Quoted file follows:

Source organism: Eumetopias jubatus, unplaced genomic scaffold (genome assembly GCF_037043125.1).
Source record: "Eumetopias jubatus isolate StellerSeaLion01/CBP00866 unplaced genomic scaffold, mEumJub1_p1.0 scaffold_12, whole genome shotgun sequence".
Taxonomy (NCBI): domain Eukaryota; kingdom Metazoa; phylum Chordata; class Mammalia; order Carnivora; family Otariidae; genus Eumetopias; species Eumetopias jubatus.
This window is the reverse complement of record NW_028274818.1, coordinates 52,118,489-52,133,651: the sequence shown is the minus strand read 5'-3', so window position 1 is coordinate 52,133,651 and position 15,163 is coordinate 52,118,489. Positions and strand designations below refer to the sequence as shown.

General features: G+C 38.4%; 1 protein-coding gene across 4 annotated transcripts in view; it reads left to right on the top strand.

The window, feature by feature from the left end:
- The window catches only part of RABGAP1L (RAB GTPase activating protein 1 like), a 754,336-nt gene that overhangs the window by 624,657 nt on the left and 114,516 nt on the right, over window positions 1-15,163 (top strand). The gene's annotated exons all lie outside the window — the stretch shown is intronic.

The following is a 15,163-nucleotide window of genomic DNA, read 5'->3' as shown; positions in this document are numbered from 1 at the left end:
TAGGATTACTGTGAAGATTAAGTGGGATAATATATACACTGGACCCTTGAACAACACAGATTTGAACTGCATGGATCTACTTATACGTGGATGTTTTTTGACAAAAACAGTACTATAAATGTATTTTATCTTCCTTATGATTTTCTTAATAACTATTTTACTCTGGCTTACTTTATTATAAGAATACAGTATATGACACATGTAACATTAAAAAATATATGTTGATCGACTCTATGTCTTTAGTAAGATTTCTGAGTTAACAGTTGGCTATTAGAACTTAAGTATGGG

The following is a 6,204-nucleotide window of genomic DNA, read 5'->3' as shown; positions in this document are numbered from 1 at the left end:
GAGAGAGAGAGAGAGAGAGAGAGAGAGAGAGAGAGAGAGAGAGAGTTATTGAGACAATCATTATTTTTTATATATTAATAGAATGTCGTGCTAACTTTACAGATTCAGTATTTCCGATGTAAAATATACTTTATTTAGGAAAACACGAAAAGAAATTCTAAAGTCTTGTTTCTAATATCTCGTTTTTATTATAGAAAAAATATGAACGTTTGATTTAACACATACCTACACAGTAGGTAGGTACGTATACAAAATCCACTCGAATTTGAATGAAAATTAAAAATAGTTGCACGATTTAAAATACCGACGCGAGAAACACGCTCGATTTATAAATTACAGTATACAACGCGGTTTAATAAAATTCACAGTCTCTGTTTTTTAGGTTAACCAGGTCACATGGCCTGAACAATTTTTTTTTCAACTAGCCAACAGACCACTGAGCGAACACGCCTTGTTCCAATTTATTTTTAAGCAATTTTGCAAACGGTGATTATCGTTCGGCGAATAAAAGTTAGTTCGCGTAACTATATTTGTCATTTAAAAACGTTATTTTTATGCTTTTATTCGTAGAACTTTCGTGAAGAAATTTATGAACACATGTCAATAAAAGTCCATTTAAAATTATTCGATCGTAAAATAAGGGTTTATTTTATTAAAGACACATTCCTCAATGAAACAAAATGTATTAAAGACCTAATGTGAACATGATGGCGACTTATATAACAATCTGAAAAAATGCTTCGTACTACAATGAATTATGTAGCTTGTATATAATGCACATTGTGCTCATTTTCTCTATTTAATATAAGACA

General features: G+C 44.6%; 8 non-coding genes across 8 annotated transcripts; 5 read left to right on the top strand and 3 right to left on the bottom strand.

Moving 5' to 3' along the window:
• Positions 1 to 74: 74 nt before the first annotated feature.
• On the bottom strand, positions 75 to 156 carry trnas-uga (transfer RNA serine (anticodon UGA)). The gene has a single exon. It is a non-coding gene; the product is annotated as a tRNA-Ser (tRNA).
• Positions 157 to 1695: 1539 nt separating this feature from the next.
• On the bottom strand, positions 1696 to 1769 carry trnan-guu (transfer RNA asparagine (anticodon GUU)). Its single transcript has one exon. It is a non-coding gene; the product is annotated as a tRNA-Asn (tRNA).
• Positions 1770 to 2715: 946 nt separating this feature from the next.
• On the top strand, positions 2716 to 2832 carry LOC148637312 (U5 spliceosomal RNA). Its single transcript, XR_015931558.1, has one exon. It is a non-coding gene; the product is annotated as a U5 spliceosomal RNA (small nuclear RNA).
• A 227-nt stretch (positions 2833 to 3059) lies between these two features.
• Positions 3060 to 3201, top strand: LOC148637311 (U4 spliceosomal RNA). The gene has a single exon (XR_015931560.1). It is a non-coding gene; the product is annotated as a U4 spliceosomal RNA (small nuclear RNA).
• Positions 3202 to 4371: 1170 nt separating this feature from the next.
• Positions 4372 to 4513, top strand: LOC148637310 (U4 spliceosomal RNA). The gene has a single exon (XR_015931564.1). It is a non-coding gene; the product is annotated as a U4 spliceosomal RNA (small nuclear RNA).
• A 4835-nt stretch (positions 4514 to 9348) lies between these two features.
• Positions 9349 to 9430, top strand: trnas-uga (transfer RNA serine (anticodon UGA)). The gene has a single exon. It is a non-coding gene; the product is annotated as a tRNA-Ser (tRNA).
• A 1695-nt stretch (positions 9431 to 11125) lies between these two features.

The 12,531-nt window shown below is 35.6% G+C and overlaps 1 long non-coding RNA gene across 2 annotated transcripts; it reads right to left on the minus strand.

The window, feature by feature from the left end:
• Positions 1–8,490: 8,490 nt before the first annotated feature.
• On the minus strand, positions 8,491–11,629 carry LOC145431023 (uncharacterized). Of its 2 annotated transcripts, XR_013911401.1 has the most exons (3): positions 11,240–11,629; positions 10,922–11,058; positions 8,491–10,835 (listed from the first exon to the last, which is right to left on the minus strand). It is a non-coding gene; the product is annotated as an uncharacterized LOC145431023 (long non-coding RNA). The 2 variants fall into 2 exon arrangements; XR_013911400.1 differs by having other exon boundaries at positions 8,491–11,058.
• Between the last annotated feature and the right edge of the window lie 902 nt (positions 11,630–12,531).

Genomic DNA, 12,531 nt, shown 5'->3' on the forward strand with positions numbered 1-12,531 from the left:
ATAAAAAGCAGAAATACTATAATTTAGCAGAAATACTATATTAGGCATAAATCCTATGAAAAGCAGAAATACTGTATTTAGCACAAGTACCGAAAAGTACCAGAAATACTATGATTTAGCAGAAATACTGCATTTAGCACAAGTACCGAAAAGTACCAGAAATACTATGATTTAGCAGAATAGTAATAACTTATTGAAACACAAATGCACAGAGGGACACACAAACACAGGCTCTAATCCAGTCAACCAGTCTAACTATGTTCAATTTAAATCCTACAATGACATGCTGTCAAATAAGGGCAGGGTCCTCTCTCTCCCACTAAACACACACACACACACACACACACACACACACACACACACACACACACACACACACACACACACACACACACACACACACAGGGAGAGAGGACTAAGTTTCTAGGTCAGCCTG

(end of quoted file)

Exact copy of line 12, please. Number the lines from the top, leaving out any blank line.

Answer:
General features: G+C 44.6%; 8 non-coding genes across 8 annotated transcripts; 5 read left to right on the top strand and 3 right to left on the bottom strand.